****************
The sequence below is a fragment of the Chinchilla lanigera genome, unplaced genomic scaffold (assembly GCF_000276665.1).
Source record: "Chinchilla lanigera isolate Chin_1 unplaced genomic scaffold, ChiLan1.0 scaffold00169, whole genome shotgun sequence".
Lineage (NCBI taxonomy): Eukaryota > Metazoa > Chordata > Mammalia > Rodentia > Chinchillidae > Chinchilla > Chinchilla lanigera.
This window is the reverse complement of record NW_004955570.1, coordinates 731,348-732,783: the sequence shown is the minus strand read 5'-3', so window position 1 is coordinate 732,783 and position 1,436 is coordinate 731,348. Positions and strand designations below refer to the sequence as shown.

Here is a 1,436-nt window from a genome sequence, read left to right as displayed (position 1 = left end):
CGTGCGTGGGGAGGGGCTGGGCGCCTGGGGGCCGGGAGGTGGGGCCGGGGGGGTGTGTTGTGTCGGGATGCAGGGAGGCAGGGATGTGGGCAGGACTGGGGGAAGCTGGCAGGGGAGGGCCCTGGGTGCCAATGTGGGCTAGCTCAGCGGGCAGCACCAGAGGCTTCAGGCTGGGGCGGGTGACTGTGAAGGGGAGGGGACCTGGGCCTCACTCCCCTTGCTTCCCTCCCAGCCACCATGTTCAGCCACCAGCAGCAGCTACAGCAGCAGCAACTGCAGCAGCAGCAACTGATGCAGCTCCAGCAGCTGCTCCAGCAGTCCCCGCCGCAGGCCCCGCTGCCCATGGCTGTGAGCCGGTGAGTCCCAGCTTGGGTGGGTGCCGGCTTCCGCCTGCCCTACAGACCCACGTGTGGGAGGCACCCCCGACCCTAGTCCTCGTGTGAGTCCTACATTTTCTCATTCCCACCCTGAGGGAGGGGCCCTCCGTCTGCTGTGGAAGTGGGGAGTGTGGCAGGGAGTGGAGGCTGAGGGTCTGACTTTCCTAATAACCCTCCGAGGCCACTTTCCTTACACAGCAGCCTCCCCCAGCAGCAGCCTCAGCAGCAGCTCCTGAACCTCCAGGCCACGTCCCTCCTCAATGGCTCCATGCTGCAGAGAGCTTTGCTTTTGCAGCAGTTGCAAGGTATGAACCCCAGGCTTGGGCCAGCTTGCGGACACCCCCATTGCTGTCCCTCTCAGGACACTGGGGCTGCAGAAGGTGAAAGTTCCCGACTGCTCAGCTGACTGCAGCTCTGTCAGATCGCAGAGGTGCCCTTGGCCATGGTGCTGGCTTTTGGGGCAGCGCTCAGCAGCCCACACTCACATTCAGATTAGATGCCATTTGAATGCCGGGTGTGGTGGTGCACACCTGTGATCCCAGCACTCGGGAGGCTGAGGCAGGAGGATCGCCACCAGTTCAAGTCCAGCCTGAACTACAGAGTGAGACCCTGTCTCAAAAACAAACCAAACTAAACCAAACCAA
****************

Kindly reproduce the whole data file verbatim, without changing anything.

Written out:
The sequence below is a fragment of the Chinchilla lanigera genome, unplaced genomic scaffold (assembly GCF_000276665.1).
Source record: "Chinchilla lanigera isolate Chin_1 unplaced genomic scaffold, ChiLan1.0 scaffold00169, whole genome shotgun sequence".
Lineage (NCBI taxonomy): Eukaryota > Metazoa > Chordata > Mammalia > Rodentia > Chinchillidae > Chinchilla > Chinchilla lanigera.
This window is the reverse complement of record NW_004955570.1, coordinates 731,348-732,783: the sequence shown is the minus strand read 5'-3', so window position 1 is coordinate 732,783 and position 1,436 is coordinate 731,348. Positions and strand designations below refer to the sequence as shown.

Here is a 1,436-nt window from a genome sequence, read left to right as displayed (position 1 = left end):
CGTGCGTGGGGAGGGGCTGGGCGCCTGGGGGCCGGGAGGTGGGGCCGGGGGGGTGTGTTGTGTCGGGATGCAGGGAGGCAGGGATGTGGGCAGGACTGGGGGAAGCTGGCAGGGGAGGGCCCTGGGTGCCAATGTGGGCTAGCTCAGCGGGCAGCACCAGAGGCTTCAGGCTGGGGCGGGTGACTGTGAAGGGGAGGGGACCTGGGCCTCACTCCCCTTGCTTCCCTCCCAGCCACCATGTTCAGCCACCAGCAGCAGCTACAGCAGCAGCAACTGCAGCAGCAGCAACTGATGCAGCTCCAGCAGCTGCTCCAGCAGTCCCCGCCGCAGGCCCCGCTGCCCATGGCTGTGAGCCGGTGAGTCCCAGCTTGGGTGGGTGCCGGCTTCCGCCTGCCCTACAGACCCACGTGTGGGAGGCACCCCCGACCCTAGTCCTCGTGTGAGTCCTACATTTTCTCATTCCCACCCTGAGGGAGGGGCCCTCCGTCTGCTGTGGAAGTGGGGAGTGTGGCAGGGAGTGGAGGCTGAGGGTCTGACTTTCCTAATAACCCTCCGAGGCCACTTTCCTTACACAGCAGCCTCCCCCAGCAGCAGCCTCAGCAGCAGCTCCTGAACCTCCAGGCCACGTCCCTCCTCAATGGCTCCATGCTGCAGAGAGCTTTGCTTTTGCAGCAGTTGCAAGGTATGAACCCCAGGCTTGGGCCAGCTTGCGGACACCCCCATTGCTGTCCCTCTCAGGACACTGGGGCTGCAGAAGGTGAAAGTTCCCGACTGCTCAGCTGACTGCAGCTCTGTCAGATCGCAGAGGTGCCCTTGGCCATGGTGCTGGCTTTTGGGGCAGCGCTCAGCAGCCCACACTCACATTCAGATTAGATGCCATTTGAATGCCGGGTGTGGTGGTGCACACCTGTGATCCCAGCACTCGGGAGGCTGAGGCAGGAGGATCGCCACCAGTTCAAGTCCAGCCTGAACTACAGAGTGAGACCCTGTCTCAAAAACAAACCAAACTAAACCAAACCAA